BERRYVILLE, Va. (AP) — As surrounding localities have steadily become more urbanized, Clarke County has remained largely rural and agricultural to the wishes of residents and officials alike.
Much of the work to keep it that way has been the responsibility of Natural Resources Planner Alison Teetor, who retired at the end of 2021. She spent 31 years with the county.
“I love the outdoors” and helping to preserve nature, Teetor said.
The county hired Teetor to be its geographic information system (GIS) specialist in February 1990. While the internet was still relatively new, she largely was responsible for developing the system and creating online maps needed for many county initiatives.
Then in January 1991, Teetor was promoted to natural resources planner. In that role, she became the county’s expert on nature, land conservation and water quality planning issues.
Originally from the Washington, D.C., area, Teetor graduated from Colorado State University with a bachelor’s degree in wildlife biology. She worked for the Colorado Division of Wildlife before joining the staff at Shenandoah National Park, where she did research on black bears and then became involved in mapping projects.
Her mapping experience there helped her get the GIS job with Clarke County, she said.
According to a resolution adopted by the Clarke County Board of Supervisors in her honor, Teetor was instrumental in establishing the county’s Conservation Easement Authority (CEA) and making its Easement Purchase Program successful.
So far, almost 8,700 acres have been preserved through the CEA’s efforts. Combined with almost 18,500 acres preserved through programs of the Virginia Outdoors Foundation, the Virginia Department of Historic Resources, the National Park Service and others entities, Clarke County has permanently protected almost 25% of its 113,920 total acres for future generations.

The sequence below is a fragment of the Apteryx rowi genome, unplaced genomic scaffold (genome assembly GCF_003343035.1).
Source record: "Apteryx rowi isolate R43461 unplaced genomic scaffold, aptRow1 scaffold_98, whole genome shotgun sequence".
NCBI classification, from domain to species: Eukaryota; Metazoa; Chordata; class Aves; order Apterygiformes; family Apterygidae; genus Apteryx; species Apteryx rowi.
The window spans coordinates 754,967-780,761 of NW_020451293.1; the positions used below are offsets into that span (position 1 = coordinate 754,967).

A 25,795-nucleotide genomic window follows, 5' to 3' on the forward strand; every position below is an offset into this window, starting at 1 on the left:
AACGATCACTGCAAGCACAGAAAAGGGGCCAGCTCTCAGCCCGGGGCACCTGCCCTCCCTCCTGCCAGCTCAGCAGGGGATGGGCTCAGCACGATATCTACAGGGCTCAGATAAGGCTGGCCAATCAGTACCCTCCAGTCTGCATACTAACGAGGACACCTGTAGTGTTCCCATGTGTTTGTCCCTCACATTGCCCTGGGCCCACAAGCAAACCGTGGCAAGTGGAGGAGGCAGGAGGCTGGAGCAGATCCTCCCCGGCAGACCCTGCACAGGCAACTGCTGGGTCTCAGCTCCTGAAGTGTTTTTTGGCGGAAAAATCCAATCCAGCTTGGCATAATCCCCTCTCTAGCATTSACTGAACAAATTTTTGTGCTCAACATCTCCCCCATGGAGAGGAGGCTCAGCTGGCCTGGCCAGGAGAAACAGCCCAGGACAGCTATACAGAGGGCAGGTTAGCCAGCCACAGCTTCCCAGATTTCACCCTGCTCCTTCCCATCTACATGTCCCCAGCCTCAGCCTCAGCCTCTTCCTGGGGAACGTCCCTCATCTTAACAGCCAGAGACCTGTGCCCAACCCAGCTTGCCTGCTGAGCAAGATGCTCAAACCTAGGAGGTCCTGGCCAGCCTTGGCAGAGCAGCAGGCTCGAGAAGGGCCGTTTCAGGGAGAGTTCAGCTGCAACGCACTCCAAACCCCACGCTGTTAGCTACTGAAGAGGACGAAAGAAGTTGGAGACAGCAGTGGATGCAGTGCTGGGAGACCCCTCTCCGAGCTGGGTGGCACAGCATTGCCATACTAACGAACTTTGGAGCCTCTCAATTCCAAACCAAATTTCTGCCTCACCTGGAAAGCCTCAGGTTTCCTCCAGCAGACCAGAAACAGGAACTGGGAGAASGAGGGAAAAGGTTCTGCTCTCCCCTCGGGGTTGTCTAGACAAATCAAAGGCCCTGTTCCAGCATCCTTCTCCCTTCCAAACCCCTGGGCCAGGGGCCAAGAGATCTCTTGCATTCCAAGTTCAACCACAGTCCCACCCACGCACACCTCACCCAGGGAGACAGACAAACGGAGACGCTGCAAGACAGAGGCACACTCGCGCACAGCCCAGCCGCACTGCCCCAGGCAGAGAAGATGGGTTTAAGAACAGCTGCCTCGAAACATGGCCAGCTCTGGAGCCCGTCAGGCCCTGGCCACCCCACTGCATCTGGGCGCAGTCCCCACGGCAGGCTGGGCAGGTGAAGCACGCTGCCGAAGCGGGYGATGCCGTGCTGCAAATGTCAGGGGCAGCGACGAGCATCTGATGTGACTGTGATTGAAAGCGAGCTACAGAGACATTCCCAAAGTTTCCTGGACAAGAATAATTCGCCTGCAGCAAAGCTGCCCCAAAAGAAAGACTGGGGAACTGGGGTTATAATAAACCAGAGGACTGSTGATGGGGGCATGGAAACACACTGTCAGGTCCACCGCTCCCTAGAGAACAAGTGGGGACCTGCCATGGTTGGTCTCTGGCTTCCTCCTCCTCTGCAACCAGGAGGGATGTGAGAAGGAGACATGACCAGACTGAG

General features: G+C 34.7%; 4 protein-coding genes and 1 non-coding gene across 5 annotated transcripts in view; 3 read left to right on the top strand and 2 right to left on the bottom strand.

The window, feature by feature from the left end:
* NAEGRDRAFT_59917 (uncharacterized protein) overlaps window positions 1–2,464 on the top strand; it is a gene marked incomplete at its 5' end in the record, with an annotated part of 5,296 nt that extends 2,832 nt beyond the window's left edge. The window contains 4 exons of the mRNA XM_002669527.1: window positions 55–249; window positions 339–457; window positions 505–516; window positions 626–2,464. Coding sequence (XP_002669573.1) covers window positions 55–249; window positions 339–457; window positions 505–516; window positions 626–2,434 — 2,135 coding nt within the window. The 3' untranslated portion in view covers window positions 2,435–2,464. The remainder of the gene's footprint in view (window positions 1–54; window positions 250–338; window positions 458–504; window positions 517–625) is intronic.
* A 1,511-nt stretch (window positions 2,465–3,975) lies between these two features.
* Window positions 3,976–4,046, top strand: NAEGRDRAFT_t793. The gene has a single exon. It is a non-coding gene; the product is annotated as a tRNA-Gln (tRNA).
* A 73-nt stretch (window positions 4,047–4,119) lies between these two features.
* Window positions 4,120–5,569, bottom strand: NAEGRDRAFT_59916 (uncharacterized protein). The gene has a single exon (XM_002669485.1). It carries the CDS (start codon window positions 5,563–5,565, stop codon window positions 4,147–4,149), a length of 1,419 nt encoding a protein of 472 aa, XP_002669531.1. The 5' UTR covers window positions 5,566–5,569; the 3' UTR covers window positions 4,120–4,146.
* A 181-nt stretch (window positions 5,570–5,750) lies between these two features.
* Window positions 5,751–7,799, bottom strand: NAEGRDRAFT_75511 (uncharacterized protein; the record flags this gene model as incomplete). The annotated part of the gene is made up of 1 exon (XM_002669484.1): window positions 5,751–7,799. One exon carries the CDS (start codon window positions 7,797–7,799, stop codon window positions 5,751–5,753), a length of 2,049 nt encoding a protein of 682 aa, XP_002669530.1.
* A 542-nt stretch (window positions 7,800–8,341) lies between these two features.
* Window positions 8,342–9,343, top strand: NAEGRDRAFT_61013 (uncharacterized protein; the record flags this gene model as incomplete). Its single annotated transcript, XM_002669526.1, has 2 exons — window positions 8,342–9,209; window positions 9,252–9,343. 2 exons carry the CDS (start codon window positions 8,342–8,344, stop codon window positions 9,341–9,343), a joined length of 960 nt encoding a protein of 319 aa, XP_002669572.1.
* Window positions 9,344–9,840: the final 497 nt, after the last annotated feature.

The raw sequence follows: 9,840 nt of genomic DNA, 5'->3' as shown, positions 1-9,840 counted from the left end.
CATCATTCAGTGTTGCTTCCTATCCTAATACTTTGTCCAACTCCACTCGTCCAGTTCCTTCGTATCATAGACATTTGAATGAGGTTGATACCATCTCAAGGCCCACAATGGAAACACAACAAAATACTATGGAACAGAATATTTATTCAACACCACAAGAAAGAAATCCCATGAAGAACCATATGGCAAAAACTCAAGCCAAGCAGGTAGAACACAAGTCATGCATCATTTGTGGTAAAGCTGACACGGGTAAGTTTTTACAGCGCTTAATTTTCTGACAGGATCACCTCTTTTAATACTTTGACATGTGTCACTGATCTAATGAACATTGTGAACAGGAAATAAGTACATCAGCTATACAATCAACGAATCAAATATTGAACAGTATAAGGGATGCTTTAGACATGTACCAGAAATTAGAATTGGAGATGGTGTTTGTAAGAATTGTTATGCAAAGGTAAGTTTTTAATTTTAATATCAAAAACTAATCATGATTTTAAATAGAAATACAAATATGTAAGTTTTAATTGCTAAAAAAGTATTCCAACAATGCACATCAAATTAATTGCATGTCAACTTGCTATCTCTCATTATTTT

Teetor also has overseen numerous projects to protect and conserve the county’s natural and water resources. They include:
Developing a drought monitoring program and establishing a real-time groundwater monitoring network in conjunction with the U.S. Geological Survey,
Stream and watershed restoration projects intended to improve water quality,
Extending public sewer service to homes in Millwood, where 44% of of the village’s homes had unsuitable sewage disposal systems,
Continually updating the county’s Water Resources Plan,
Administering the county’s septic and well ordinances, and
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Developing energy-saving and recycling initiatives.
In addition, the resolution reads, “she has worked to obtain hundreds of thousands of dollars of grant funding … to support conservation easement purchases, historic preservation and projects related to watershed restoration” and reducing pollution.
Teetor refuses to take all the credit for those projects.
“It’s been a team effort,” she said, of supportive county officials and residents.
“This is an amazing community to work for and live in,” Teetor continued. “The community recognizes the need to preserve natural resources and its (scenic) beauty.”
“You don’t see that everywhere,” she said. Many places are more interested in economic development and growth, she added.
Asked what she is most proud of, she paused to think and then said the conservation easement and Millwood sewer projects.
The latter, she said, “helped improve people’s standard of living.”
Although she enjoyed her job, Teetor sensed it was the right time for her to retire.
“Thirty-one years just felt like it’s been long enough,” she said. While she is healthy and able, “I want to be able to enjoy the rest of my life.”